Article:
Mountains May Depart is a winding odyssey that navigates the several generations in Chinese experience at the turn of the century. Opening in 1999, on the eve of the century, Jia Zhangke’s latest film is concerned with the sudden and enormous impact the role of capitalism and economic growth in China can have on its social spheres. This is all portrayed through the film’s unofficial guide and navigator, Shen Tao, where her experiences, loves, and family bonds (and lack thereof) constantly serve to push and redefine the film. As she’s introduced to the audience performing “Go West” by the Pet Shop Boys, there’s a sort of imminent change in the air – as the song serves as a thematic tool throughout to exemplify the rising tide of globalisation and its abject effect on the lives Jia portrays.
The film is intricate and extensive in what it aims to cover, although it’s clear what segments in the piece are the stronger ones. Initially shot in Fenyang – Jia’s hometown and cinematic stomping ground – Mountains May Depart’s opening segments show Shen Tao on the precipice between two different ideas of China, as she finds herself caught in the middle of the attempts of two men trying to win her heart. The first of the two is Liangzi, a humble and introverted worker who is well-liked in the community, and deeply committed to the morals and anti-capitalist ideals of the working class. The other man, Zhang, is the embodiment of the new age of capitalism; he drives a shiny car, and… perhaps more tellingly, buys the mine that Liangzi is employed at. Jia makes it abundantly clear that Shen Tao’s true affection lies with Liangzi early on in the film; but he also establishes a caveat to this fact: in this new China, this isn’t a possibility. The first segment, which rounds up with Shen Tao and Zhang marrying, having a child which Zhang insists on naming “Dollar”, and Liangzi leaving to work in Henan, Mongolia. It’s a stunning opening segment that shows the director at home both visually and literally filming in Fenyang. The criticisms of class divides and capitalism in rural China are pertinent and expressed with the visual poetry the director is known for; navigating the fine line between social criticism and astounding visual narratives.
We’re introduced to Shen Tao after she’s divorced Zhang, maintaining a portion of his wealth in the process. Liangzi has developed cancer and returns to Fenyang to ask for help to get chemotherapy. He’s married at this stage and has a child, but maintains his often hilarious ‘tough guy’ demeanour. In the film’s most memorable line, Shen Tao joyfully remarks, “Your baby’s so cute,” before the demure Liangzi replies, “He’s alright.” Jia’s biggest failing in Mountains May Depart is perhaps how he allows Liangzi to completely drift out of the plot from this point on. The film chooses to centre in on Shen Tao’s slow and isolated life in Fenyang and Dollar’s life in between cultures in Melbourne, Australia. Mountains May Depart examines the idea of capitalism and growth as a catalyst for astounding changes and shifts in the short period of a lifetime, and Liangzi’s storyline’s lack of a conclusion reflects this. The poor are dwarfed into insignificance and thrown to the wayside in Jia’s film, in a way that emphasises the growing divides that are played out on screen. That said, with Liangzi serving as such a captivating figure in the opening scenes, it’s hard to imagine Mountains May Depart being anything other than stronger if the director allowed his story to play out.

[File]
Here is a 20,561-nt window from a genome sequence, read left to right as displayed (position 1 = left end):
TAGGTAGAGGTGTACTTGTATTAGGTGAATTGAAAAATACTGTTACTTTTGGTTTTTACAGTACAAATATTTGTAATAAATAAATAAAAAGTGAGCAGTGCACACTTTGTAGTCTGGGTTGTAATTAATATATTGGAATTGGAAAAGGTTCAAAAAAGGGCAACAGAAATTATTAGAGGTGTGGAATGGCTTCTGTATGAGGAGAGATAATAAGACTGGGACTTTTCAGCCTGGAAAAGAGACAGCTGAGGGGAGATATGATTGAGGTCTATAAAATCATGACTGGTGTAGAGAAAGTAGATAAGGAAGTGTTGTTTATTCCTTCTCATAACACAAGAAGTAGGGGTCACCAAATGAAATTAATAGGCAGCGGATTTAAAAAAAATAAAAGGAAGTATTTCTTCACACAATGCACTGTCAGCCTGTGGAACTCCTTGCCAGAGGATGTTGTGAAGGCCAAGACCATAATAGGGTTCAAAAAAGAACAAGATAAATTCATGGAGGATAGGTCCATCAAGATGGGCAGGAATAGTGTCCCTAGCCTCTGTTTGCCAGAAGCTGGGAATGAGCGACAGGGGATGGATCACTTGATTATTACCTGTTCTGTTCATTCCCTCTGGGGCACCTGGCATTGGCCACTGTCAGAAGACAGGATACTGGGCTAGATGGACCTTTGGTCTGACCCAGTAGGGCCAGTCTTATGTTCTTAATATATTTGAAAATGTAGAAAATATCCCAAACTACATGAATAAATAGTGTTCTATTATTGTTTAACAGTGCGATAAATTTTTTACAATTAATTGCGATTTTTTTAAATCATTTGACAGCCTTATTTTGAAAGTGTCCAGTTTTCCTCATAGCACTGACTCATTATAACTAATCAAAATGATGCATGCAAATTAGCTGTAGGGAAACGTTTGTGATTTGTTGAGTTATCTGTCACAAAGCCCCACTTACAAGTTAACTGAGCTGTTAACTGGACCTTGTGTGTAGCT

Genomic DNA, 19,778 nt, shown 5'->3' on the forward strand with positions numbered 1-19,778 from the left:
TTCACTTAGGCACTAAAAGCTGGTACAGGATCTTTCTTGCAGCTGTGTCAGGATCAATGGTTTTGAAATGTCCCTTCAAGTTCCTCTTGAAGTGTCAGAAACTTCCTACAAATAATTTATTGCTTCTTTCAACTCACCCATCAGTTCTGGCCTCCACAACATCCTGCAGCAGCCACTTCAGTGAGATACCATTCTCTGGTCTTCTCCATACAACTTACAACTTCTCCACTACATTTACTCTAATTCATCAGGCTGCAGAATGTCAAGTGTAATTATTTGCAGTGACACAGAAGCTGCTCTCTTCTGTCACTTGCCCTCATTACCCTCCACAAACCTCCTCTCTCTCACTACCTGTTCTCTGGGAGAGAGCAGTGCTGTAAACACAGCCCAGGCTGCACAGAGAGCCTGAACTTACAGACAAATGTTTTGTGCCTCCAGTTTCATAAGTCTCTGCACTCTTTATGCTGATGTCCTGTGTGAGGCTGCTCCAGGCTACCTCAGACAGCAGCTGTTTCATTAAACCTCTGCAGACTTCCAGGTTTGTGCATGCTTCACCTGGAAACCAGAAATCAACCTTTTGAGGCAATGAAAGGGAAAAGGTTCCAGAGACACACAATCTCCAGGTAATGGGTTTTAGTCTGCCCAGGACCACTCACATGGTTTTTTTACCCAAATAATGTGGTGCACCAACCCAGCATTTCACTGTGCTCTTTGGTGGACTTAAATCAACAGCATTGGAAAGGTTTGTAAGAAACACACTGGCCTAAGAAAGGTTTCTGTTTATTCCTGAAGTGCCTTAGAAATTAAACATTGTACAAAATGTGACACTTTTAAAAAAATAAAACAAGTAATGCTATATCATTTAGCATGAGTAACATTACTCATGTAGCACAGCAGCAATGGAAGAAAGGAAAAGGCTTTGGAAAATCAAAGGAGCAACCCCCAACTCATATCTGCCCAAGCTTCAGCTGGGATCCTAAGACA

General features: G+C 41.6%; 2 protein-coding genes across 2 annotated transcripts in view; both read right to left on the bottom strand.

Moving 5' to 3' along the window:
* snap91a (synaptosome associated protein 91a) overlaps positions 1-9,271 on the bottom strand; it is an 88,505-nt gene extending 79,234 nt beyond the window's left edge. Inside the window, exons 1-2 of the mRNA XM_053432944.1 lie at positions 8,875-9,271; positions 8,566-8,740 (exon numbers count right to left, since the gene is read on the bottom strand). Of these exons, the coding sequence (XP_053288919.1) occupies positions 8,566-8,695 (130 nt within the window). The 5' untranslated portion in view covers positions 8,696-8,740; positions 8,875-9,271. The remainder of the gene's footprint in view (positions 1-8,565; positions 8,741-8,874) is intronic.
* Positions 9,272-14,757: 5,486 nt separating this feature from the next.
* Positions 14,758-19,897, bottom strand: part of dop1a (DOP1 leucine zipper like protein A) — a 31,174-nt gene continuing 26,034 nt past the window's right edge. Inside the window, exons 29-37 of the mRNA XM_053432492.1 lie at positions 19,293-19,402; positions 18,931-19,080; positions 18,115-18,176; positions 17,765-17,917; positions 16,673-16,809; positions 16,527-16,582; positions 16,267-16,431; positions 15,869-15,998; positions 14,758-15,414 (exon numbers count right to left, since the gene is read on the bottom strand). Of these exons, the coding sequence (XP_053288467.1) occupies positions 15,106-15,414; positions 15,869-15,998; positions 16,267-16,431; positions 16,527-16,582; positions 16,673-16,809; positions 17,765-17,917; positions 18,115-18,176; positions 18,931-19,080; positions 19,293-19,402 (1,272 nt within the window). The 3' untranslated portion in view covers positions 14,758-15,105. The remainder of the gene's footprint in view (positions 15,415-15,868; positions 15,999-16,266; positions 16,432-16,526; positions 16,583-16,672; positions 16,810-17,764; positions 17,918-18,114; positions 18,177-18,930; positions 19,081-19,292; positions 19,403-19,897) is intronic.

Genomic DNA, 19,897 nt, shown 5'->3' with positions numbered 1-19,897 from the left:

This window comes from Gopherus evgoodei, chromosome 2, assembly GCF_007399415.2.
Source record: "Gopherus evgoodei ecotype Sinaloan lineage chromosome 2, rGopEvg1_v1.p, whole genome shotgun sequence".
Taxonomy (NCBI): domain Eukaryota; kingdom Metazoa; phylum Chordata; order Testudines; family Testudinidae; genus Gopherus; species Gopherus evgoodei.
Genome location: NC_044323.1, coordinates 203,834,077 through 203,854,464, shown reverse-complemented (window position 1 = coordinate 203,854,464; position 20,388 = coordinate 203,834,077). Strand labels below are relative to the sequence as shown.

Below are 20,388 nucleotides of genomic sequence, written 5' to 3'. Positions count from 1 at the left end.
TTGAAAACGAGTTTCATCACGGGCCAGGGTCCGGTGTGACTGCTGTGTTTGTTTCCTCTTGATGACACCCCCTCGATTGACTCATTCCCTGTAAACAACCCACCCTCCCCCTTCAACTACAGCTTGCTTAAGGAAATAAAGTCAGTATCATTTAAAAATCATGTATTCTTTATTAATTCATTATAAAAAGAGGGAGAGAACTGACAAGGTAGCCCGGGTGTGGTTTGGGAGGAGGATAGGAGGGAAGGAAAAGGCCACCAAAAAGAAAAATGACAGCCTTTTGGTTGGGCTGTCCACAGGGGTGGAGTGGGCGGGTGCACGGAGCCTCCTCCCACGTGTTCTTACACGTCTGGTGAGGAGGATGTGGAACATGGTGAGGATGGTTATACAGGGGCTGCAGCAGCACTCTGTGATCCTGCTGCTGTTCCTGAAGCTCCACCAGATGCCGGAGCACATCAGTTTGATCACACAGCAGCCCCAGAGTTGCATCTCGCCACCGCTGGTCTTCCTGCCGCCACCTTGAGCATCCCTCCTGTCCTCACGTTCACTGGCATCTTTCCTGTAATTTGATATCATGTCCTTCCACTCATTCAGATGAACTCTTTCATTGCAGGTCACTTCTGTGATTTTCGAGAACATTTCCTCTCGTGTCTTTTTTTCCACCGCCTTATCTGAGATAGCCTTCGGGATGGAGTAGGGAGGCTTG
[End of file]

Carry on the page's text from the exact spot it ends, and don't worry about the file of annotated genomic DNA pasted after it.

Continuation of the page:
The final stage of the film, set in 2025, is where Jia’s ambition is present, with middling results. Primarily concerned with Chinese migration, Jia rounds out his epic with a story of dislocation, anger and misdirected passions – all played out with the lasting impacts of the economic boom at the centre of the complications. Dollar is living with his father, and their relationship is marred with resentment and a language gap, all under the growing influence of technology. He hasn’t seen Shen Tao in over a decade and has no imperative to follow any particular career with his comfortable wealth. There’s a poorly pursued romance narrative, and a lot of sentimental attempts from Jia to try and tie this section in with the previous two; with the biggest problem emerging in the premise of this attempt being made in the first place. The end of Mountains May Depart is about disconnection, alienation and cultural detachment. Jia’s efforts to create parallels in such a landscape create a certain dissonance, which, while far from ruining the film, bring it down a few steps from the brilliance present in the opening.
The film relishes in its depth of frame with Yu Lik-wai letting his close-up shots linger before swiftly shifting them to longer shots, with stunning backgrounds often revealed in the process. Throughout, the delicacy of Lik-wai’s shots brings the film back from cliche and throws it towards sincerity. Mountains May Depart is prone to sentimentalism in its plot, however, Lik-wai’s cinematography poses a certain harshness and vastness to its composition and depth, in a way that amplifies and assists Jia’s directorial style. Jia Zhangke is ultimately a product of Fenyang, where his strongest films have been set. In Mountains May Depart, Jia asserts the intricacies and importance of places and familiarities in the stark contrasts between the astounding scenes shot in his own realm and the middling ending in a foreign world both the director and his characters share a certain disconnection from.